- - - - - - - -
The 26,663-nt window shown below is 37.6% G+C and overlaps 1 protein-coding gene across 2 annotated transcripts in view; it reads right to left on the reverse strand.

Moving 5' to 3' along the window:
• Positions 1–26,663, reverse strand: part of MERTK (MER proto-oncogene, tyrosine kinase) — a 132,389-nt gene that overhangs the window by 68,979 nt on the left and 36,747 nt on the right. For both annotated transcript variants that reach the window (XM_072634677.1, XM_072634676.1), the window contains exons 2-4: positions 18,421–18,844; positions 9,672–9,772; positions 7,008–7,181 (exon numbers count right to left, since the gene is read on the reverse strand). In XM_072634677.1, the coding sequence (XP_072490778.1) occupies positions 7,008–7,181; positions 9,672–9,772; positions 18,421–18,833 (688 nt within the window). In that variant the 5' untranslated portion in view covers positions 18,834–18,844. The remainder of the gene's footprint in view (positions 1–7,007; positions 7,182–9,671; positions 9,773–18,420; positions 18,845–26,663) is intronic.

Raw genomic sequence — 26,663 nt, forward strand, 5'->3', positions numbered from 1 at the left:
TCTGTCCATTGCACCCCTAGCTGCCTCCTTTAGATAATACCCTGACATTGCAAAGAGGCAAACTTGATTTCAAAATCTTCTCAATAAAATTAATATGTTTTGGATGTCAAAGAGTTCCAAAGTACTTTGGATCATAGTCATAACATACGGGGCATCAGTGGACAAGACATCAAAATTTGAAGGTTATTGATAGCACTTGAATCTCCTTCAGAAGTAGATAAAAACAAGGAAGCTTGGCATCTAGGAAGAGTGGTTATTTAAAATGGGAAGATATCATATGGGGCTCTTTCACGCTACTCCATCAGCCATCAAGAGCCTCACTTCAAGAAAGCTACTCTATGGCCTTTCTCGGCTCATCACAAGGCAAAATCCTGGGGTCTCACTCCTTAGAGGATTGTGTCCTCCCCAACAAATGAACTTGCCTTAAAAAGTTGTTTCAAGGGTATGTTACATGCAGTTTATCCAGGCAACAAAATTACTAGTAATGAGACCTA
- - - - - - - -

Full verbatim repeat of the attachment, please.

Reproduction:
The 26,663-nt window shown below is 37.6% G+C and overlaps 1 protein-coding gene across 2 annotated transcripts in view; it reads right to left on the reverse strand.

Moving 5' to 3' along the window:
• Positions 1–26,663, reverse strand: part of MERTK (MER proto-oncogene, tyrosine kinase) — a 132,389-nt gene that overhangs the window by 68,979 nt on the left and 36,747 nt on the right. For both annotated transcript variants that reach the window (XM_072634677.1, XM_072634676.1), the window contains exons 2-4: positions 18,421–18,844; positions 9,672–9,772; positions 7,008–7,181 (exon numbers count right to left, since the gene is read on the reverse strand). In XM_072634677.1, the coding sequence (XP_072490778.1) occupies positions 7,008–7,181; positions 9,672–9,772; positions 18,421–18,833 (688 nt within the window). In that variant the 5' untranslated portion in view covers positions 18,834–18,844. The remainder of the gene's footprint in view (positions 1–7,007; positions 7,182–9,671; positions 9,773–18,420; positions 18,845–26,663) is intronic.

Raw genomic sequence — 26,663 nt, forward strand, 5'->3', positions numbered from 1 at the left:
TCTGTCCATTGCACCCCTAGCTGCCTCCTTTAGATAATACCCTGACATTGCAAAGAGGCAAACTTGATTTCAAAATCTTCTCAATAAAATTAATATGTTTTGGATGTCAAAGAGTTCCAAAGTACTTTGGATCATAGTCATAACATACGGGGCATCAGTGGACAAGACATCAAAATTTGAAGGTTATTGATAGCACTTGAATCTCCTTCAGAAGTAGATAAAAACAAGGAAGCTTGGCATCTAGGAAGAGTGGTTATTTAAAATGGGAAGATATCATATGGGGCTCTTTCACGCTACTCCATCAGCCATCAAGAGCCTCACTTCAAGAAAGCTACTCTATGGCCTTTCTCGGCTCATCACAAGGCAAAATCCTGGGGTCTCACTCCTTAGAGGATTGTGTCCTCCCCAACAAATGAACTTGCCTTAAAAAGTTGTTTCAAGGGTATGTTACATGCAGTTTATCCAGGCAACAAAATTACTAGTAATGAGACCTA